Sharmila Tagore's transition from an acclaimed Bollywood actress to the matriarch of the former royal family of Bhopal was evident during her recent visit to this City of Lakes, where she settled family feuds and intervening in issues relating of the Haj.
Sharmila, known as Begum Ayesha Sultana to people here, was in Bhopal for the first time since the death of her husband, former India cricket captain Mansur Ali Khan Pataudi, in September.
She stayed here for four days Dec 27-30 and met Pataudi's sister Saleha Sultan, 71, and Arjuman Ali Khan, husband of another sister Sabiha Sultan, 69, to settle their decades-old property dispute.
After the death of Pataudi's mother Begum Sajida Sultan, the last nawab begum of Bhopal, the cricketer was recognised as the head of the royal house. However, Saleha and Sabiha have been fighting for what they claim is their share of the ancestral heritage.
Sharmila told reporters that her children, Saif Ali Khan, Saba Ali Khan and Soha Ali Khan and their cousins were keen on an early and amicable settlement.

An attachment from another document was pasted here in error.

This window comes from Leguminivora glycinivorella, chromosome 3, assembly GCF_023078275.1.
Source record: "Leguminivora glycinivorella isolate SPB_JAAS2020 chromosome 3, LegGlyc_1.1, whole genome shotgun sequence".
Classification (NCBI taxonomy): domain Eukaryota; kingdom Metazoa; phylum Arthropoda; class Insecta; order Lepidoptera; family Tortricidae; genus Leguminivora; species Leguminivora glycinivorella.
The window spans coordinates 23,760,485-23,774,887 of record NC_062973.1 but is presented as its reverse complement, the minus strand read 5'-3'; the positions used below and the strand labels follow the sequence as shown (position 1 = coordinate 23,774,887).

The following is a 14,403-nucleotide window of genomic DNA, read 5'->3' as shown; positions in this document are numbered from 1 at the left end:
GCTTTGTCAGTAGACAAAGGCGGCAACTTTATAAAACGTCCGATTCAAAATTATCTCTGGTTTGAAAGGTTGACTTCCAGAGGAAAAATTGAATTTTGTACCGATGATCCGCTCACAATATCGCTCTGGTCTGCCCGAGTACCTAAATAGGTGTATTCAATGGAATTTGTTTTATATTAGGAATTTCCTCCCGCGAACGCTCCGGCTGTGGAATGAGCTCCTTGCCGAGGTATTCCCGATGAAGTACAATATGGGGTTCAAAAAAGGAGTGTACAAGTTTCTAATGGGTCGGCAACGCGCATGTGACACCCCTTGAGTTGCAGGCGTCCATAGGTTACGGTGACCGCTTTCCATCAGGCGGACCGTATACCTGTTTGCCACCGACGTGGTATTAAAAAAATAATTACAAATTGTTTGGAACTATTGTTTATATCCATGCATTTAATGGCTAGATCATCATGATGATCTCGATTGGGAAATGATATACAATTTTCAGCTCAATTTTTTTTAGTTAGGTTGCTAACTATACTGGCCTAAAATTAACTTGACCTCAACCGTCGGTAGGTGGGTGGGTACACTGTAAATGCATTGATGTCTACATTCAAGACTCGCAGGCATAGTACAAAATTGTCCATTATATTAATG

Saleha's son Faiz Bin Jung said: "It (the dispute) is a family matter and we will sort it out within the family."
Sharmila also came to know that a Saudi Arabian had been appointed caretaker of two prime properties in Makah and Madina belonging to the nawabs of Bhopal. She ordered an inquiry and formed a four member committee to go to Saudi Arabia and find out the details.
In 1819, when a begum of the Bhopal royal family went for the Haj pilgrimage, she had decided to purchase the houses in Makkah and Madina. The Saudis then granted nationality to a family from Bhopal and deputed them to look after the properties.
Till date, most Hajis from Bhopal stay free of cost in these two buildings that can house 300 people.
"In every issue, Ayesha Sultan (Sharmila) has taken positive and concrete steps. The most important was the committee formed to inquire into rubat going into the hands of Saudi nationals. We hope that all these will bring betterment not only to descendents of Bhopal's Nawab family but to locals also," historian and author Sayeed Akhtar Hussain told IANS.